Last week I wrote about why you should shadow a physician assistant if you plan to apply to physician assistant school. One of our readers emailed me (please do if you have something you’d like to read about) and asked me, “How do you find someone to shadow?” I gave some ideas off-the-cuff, but I decided a more formal reply was in order…
Doctors and PAs are exceptionally busy. There are patients to see and charts to read and update. Nurses, insurance companies, labs, office staff, and patients all want things from them (signatures, prescriptions, phone consultations, their time to discuss a new pharmaceutical product, etc.) It can fatigue them and make them reluctant to take on unnecessary commitments. This means that if you “cold call” them to ask about shadowing, what they’ll probably hear is: “Hi, doctor. You don’t know me from Adam, but I want to come slow your day down by following you everywhere and asking questions. It would help me a lot (though it doesn’t help you). So when can I start?” There really isn’t much incentive for them to say yes, and saying no is just, well, easier.
So What Do You Do?
Use Your Connections. Odds are, you know a doctor or PA, or you have a friend or family member who does. Ask this person to bring it up with them (the clinician). All they need to say is, “My cousin/friend/neighbor is really interested in becoming a physician assistant. Is there any possibility he/she could come shadow you sometime?” or “Do you know any doctors or PAs who would be willing to have a student shadow them so they can get a sense of the field?” When this request comes from someone with whom you already have a relationship, it feels much different. You’d want to help a friend, wouldn’t you? Using this connection isn’t manipulation at all –it’s networking.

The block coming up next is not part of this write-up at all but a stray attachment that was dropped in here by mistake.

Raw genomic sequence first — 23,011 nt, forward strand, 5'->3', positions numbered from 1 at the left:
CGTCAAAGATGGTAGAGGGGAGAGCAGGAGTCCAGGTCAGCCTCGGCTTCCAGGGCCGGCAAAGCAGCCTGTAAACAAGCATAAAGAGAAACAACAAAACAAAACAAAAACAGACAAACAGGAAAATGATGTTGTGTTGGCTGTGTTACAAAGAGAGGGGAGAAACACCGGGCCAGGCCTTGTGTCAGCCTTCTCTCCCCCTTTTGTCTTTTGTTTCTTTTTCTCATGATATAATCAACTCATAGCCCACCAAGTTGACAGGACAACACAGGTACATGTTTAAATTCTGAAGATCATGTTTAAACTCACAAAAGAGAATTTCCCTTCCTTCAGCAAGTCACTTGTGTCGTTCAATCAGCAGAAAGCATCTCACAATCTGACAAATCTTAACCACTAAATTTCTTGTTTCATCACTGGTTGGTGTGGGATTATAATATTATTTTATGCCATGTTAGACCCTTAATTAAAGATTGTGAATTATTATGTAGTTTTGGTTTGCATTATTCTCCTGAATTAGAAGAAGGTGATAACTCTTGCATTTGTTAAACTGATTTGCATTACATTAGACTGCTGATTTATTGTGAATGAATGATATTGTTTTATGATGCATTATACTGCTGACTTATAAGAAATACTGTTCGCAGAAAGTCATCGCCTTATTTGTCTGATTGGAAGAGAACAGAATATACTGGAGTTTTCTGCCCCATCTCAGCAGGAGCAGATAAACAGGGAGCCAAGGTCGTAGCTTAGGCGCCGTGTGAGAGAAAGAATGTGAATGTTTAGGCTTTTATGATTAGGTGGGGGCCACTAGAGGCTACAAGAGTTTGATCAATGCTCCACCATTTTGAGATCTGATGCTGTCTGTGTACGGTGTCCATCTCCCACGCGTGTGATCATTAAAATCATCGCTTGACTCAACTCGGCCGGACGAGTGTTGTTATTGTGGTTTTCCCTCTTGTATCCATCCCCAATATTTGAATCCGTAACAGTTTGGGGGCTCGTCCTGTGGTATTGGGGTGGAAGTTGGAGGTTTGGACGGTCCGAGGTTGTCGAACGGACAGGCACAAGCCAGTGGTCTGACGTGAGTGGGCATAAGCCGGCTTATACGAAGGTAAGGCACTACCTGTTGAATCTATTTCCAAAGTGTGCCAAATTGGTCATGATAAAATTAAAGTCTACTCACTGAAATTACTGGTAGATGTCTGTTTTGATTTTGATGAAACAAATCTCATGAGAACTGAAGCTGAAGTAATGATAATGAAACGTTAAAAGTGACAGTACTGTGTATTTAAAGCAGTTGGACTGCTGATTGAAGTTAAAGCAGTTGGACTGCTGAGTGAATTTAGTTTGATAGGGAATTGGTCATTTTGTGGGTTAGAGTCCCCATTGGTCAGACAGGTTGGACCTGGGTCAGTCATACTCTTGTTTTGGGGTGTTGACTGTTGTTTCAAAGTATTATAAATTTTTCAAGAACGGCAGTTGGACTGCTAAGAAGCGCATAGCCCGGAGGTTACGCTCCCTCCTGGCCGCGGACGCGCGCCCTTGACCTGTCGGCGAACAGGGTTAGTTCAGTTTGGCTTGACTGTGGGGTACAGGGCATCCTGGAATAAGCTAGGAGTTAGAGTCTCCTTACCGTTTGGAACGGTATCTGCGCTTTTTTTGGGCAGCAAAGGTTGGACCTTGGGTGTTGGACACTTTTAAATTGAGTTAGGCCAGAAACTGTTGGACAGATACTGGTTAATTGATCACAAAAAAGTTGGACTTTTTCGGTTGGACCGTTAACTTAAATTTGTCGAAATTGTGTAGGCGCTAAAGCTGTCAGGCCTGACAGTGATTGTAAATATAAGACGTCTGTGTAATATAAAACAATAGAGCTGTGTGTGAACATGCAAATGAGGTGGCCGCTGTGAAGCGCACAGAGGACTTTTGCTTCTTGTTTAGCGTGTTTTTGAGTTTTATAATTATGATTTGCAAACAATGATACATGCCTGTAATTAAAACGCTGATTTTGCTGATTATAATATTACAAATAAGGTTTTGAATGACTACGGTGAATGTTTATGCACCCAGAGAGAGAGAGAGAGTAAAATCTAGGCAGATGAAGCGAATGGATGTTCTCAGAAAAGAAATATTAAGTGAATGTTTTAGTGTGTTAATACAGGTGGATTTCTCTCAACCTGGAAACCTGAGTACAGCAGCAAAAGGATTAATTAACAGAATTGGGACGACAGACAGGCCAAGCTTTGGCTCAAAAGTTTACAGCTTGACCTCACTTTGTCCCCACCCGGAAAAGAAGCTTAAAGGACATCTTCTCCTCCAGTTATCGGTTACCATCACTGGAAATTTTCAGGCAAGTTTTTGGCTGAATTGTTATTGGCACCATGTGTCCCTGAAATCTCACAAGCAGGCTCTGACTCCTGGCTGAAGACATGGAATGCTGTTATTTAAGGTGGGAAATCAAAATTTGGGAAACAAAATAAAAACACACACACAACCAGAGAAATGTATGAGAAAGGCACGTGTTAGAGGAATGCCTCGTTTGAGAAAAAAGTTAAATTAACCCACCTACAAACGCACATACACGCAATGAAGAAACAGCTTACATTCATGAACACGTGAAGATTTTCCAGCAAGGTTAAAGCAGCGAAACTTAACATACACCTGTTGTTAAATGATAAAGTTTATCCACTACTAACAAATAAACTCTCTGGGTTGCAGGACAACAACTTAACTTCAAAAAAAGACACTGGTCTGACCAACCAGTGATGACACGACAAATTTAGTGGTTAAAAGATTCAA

No Connections? No Problem.
If you don’t have a connection like this, there is one nearly foolproof alternative: ask your own provider. Schedule a checkup or something similar (don’t fake an illness!) When your physician/physician assistant meets with you, chat with them a little, and then tell them your situation. Ask for their suggestions. In most cases they will offer right then and there if they are open to it; it’s harder for them to turn you down in person. Besides, it will feel different to them because they know you.
If you strike out, consider volunteering. It’s a great way to get medical exposure in a short period of time. Emergency rooms provide great learning opportunities. Also look for private and nonprofit volunteer organizations in your area. In California we have Rock Medicine (www.rockmed.org), and other states may have similar organizations. International organizations are also a great way to get medical experience while taking a vacation. If you’re a borderline candidate, this could really make your application leap out at a physician assistant school admissions committee. Check out The International Medical Volunteer Association at www.imva.org for a list of international opportunities. My favorite is Amigos de las Americas (www.amigoslink.org).